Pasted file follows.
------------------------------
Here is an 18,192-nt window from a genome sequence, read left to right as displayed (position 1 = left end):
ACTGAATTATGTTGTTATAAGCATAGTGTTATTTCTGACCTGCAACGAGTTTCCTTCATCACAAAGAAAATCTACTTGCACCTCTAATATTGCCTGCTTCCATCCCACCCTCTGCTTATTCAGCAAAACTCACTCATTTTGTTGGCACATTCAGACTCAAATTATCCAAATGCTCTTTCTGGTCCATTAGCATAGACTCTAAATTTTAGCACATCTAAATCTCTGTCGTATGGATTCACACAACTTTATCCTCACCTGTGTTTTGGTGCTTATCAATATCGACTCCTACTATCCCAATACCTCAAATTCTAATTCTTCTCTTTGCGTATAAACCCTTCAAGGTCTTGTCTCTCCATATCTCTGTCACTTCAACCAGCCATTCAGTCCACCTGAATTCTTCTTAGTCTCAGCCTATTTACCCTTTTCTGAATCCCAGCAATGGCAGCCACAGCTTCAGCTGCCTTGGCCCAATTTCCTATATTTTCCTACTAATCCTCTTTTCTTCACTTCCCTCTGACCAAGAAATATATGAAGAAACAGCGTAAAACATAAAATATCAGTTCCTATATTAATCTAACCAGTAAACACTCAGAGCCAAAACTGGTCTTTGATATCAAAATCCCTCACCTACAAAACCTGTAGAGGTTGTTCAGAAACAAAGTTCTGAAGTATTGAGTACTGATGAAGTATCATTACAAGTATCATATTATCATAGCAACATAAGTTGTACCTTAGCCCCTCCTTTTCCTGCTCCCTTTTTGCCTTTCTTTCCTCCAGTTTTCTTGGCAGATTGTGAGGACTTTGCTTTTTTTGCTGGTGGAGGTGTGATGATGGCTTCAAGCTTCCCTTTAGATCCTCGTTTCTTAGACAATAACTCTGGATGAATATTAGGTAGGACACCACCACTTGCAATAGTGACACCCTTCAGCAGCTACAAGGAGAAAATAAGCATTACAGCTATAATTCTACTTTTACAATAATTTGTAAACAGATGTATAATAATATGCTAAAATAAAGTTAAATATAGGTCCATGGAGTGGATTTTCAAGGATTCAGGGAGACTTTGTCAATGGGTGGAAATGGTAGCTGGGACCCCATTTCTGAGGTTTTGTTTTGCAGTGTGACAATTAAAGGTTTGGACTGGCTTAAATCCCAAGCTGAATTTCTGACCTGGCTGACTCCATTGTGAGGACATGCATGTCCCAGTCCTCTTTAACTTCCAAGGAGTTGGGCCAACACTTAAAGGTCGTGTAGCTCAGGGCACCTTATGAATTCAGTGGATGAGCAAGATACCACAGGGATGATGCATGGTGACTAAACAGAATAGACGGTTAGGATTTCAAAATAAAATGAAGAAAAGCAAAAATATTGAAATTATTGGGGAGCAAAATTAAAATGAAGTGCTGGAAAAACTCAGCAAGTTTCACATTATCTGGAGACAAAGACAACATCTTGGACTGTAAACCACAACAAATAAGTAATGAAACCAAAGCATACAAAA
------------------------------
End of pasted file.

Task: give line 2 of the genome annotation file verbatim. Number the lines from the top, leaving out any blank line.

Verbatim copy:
ACTGAATTATGTTGTTATAAGCATAGTGTTATTTCTGACCTGCAACGAGTTTCCTTCATCACAAAGAAAATCTACTTGCACCTCTAATATTGCCTGCTTCCATCCCACCCTCTGCTTATTCAGCAAAACTCACTCATTTTGTTGGCACATTCAGACTCAAATTATCCAAATGCTCTTTCTGGTCCATTAGCATAGACTCTAAATTTTAGCACATCTAAATCTCTGTCGTATGGATTCACACAACTTTATCCTCACCTGTGTTTTGGTGCTTATCAATATCGACTCCTACTATCCCAATACCTCAAATTCTAATTCTTCTCTTTGCGTATAAACCCTTCAAGGTCTTGTCTCTCCATATCTCTGTCACTTCAACCAGCCATTCAGTCCACCTGAATTCTTCTTAGTCTCAGCCTATTTACCCTTTTCTGAATCCCAGCAATGGCAGCCACAGCTTCAGCTGCCTTGGCCCAATTTCCTATATTTTCCTACTAATCCTCTTTTCTTCACTTCCCTCTGACCAAGAAATATATGAAGAAACAGCGTAAAACATAAAATATCAGTTCCTATATTAATCTAACCAGTAAACACTCAGAGCCAAAACTGGTCTTTGATATCAAAATCCCTCACCTACAAAACCTGTAGAGGTTGTTCAGAAACAAAGTTCTGAAGTATTGAGTACTGATGAAGTATCATTACAAGTATCATATTATCATAGCAACATAAGTTGTACCTTAGCCCCTCCTTTTCCTGCTCCCTTTTTGCCTTTCTTTCCTCCAGTTTTCTTGGCAGATTGTGAGGACTTTGCTTTTTTTGCTGGTGGAGGTGTGATGATGGCTTCAAGCTTCCCTTTAGATCCTCGTTTCTTAGACAATAACTCTGGATGAATATTAGGTAGGACACCACCACTTGCAATAGTGACACCCTTCAGCAGCTACAAGGAGAAAATAAGCATTACAGCTATAATTCTACTTTTACAATAATTTGTAAACAGATGTATAATAATATGCTAAAATAAAGTTAAATATAGGTCCATGGAGTGGATTTTCAAGGATTCAGGGAGACTTTGTCAATGGGTGGAAATGGTAGCTGGGACCCCATTTCTGAGGTTTTGTTTTGCAGTGTGACAATTAAAGGTTTGGACTGGCTTAAATCCCAAGCTGAATTTCTGACCTGGCTGACTCCATTGTGAGGACATGCATGTCCCAGTCCTCTTTAACTTCCAAGGAGTTGGGCCAACACTTAAAGGTCGTGTAGCTCAGGGCACCTTATGAATTCAGTGGATGAGCAAGATACCACAGGGATGATGCATGGTGACTAAACAGAATAGACGGTTAGGATTTCAAAATAAAATGAAGAAAAGCAAAAATATTGAAATTATTGGGGAGCAAAATTAAAATGAAGTGCTGGAAAAACTCAGCAAGTTTCACATTATCTGGAGACAAAGACAACATCTTGGACTGTAAACCACAACAAATAAGTAATGAAACCAAAGCATACAAAA